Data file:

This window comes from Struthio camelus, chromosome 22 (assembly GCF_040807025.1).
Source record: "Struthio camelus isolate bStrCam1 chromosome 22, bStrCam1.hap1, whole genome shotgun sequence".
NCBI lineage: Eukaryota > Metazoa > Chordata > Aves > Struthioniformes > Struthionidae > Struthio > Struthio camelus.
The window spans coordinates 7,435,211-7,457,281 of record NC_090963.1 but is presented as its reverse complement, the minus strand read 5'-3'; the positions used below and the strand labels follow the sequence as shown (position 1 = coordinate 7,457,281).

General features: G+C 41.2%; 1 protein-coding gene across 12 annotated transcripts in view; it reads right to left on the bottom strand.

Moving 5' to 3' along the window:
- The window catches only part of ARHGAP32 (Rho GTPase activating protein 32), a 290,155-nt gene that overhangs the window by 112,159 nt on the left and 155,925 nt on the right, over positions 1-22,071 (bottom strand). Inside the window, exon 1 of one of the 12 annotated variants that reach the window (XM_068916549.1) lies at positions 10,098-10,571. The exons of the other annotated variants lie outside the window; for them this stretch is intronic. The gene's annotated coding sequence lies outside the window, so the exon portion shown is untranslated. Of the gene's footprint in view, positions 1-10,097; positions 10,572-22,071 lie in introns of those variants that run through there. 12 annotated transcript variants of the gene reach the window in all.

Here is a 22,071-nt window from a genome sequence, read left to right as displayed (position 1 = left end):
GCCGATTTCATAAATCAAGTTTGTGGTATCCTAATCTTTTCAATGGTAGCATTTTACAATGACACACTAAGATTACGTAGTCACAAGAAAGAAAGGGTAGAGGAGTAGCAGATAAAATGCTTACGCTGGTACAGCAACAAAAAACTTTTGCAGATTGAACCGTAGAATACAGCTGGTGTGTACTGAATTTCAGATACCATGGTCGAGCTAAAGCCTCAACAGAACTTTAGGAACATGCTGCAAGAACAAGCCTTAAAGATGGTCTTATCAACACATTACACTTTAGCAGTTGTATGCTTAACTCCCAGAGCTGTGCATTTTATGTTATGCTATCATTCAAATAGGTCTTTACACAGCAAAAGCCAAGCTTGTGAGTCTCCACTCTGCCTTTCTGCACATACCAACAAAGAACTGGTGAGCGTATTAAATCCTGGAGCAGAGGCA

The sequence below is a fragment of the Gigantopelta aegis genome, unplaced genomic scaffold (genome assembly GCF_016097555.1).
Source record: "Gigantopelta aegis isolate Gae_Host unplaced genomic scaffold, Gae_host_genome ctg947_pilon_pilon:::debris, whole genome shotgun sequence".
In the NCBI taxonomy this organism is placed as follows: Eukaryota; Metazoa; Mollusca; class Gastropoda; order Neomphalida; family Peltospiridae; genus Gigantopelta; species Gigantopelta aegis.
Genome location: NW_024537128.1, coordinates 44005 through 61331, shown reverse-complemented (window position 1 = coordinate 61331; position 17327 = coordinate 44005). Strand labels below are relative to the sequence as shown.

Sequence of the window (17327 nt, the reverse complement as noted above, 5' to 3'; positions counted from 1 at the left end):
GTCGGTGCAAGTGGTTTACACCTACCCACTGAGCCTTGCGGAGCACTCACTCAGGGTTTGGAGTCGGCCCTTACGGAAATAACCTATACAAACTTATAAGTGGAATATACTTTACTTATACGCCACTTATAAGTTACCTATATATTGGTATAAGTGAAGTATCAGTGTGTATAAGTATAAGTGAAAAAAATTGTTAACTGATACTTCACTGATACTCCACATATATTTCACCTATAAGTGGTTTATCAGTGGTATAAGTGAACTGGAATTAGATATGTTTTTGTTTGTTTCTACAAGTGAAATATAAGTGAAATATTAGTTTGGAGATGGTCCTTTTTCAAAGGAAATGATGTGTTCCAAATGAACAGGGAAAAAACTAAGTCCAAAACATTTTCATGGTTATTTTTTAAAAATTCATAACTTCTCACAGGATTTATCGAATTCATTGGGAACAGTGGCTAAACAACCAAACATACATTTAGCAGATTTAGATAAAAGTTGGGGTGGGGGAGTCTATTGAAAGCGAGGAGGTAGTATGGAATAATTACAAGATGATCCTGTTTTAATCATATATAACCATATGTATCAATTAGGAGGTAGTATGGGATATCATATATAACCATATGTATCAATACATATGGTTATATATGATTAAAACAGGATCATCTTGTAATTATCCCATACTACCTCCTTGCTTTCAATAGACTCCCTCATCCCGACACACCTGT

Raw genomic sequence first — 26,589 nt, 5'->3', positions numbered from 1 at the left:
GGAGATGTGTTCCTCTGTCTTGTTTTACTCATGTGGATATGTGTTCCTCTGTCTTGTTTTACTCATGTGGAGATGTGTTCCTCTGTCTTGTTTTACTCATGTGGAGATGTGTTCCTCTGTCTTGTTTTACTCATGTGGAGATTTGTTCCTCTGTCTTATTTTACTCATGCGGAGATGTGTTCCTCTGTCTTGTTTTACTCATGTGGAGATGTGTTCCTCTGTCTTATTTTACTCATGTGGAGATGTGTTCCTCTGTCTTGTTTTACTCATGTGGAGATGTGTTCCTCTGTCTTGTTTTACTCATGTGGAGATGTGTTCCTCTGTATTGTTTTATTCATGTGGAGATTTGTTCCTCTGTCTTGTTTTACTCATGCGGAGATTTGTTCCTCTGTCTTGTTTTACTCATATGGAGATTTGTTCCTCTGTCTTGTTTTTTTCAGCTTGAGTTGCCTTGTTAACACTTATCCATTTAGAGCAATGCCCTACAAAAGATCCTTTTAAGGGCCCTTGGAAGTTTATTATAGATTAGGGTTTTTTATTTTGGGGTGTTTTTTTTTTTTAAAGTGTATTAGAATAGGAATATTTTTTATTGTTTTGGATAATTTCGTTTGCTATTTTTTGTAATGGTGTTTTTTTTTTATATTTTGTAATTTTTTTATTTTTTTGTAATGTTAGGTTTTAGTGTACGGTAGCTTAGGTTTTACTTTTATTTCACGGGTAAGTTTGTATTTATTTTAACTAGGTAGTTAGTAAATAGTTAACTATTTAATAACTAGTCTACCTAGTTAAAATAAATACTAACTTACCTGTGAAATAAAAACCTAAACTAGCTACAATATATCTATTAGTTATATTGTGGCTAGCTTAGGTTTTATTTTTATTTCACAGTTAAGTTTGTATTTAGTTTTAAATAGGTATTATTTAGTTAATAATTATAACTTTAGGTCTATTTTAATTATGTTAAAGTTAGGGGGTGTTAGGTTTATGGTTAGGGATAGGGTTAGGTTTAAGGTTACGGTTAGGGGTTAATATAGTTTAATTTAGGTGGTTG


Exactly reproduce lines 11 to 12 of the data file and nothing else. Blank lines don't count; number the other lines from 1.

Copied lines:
Source record: "Gigantopelta aegis isolate Gae_Host unplaced genomic scaffold, Gae_host_genome ctg947_pilon_pilon:::debris, whole genome shotgun sequence".
In the NCBI taxonomy this organism is placed as follows: Eukaryota; Metazoa; Mollusca; class Gastropoda; order Neomphalida; family Peltospiridae; genus Gigantopelta; species Gigantopelta aegis.